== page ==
Oculus Rift DK2 vs PS4 Project Morpheus: two aims, one vision

Two pieces of virtual reality equipment are now supposedly at war – the Oculus Rift DK2 (dev-kit version 2) and Sony's PlayStation 4-aimed Project Morpheus. Both machines are meant to dive into the virtual reality universe, and both are aimed at gaming first and foremost. But they aren't going to war with one another.

Today's reveal of full details on Oculus Rift DK2 showed the machine to continue the use of simple black casings and the Oculus branding, coming up as a real boxy presentation – certainly still in the "this is a test unit" phase. Meanwhile Project Morpheus is already attempting to fit in with the PlayStation 4 and DualShock 4 industrial design – curves and swoops and all.

What you're seeing first here is the presentation video for the Oculus Rift DK2 unit. This shows the advancements made with this unit over the previous first-gen developer unit that's been in testing since well over a year ago. Now we're getting far, far closer to a consumer version of the device.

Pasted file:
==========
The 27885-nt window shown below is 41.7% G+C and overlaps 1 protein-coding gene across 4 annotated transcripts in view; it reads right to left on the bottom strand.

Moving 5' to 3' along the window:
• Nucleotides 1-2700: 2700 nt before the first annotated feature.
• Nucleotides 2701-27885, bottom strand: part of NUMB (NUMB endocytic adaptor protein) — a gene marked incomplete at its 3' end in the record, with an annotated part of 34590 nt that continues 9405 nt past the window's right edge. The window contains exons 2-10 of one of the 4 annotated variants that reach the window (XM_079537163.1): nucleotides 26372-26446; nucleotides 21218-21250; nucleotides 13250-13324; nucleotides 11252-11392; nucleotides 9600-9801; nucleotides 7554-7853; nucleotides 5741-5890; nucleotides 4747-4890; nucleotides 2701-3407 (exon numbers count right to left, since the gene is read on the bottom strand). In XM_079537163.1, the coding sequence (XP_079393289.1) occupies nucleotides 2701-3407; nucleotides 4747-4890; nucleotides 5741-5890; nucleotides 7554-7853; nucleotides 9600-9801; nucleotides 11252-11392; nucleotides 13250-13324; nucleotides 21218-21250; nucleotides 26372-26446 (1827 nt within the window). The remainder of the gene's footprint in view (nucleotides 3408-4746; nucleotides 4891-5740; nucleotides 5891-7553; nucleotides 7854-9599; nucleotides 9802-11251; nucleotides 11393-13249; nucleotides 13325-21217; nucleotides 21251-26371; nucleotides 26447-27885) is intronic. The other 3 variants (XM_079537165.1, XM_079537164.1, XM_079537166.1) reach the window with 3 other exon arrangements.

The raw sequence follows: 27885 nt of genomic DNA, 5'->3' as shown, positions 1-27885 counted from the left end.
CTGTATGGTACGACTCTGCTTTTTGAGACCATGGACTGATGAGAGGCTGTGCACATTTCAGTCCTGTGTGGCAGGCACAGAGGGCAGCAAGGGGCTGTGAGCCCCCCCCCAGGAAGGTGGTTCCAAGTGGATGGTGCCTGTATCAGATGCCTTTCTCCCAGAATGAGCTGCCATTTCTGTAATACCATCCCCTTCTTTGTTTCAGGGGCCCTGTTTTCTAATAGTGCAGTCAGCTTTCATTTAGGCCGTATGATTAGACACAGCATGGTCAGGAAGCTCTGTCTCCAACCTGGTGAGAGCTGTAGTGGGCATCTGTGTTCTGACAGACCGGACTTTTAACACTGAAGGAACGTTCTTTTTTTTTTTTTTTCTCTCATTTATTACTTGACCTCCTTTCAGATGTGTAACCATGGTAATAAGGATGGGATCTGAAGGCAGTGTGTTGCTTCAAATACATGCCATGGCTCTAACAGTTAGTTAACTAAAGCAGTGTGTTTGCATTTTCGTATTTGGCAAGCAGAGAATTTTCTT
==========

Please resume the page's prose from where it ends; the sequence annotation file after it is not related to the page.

The original developer kit used 720p panels, while DK2 works with 1080p. This unit works with Low Persistence and low to no blur while the original had Full Persistence and lots of blur. You may well get a bit less motion-sick with this version.

Both the largest and simplest difference between Oculus and Sony's unit is their aim. Oculus is aimed at PC gaming and computing, while Project Morpheus is made for the PlayStation 4. They will not compete directly – instead they'll support their respective environments with their own type of VR.

In the Project Morpheus detail gush brought about over the past 12 hours, we're seeing how this unit will be tethered to a cord, just like Oculus, and that it'll work with 1080p Full HD, just like Oculus. Unlike Oculus, Project Morpheus will work with full 360-degree tracking and "3D audio" as well.

Of course just like Oculus Rift DK2, Project Morpheus is still prototype. We'll see a VR headset from Sony in the future, but it won't necessarily look just like what we're seeing here. Sony is also working with NASA on the project, mind you.

We'll be catching more eyes-on and hands-on action with both units as soon as possible. Stick with SlashGear at GDC 2014 through our GDC tag portal, and watch the virtual reality landscape for more action sooner than later!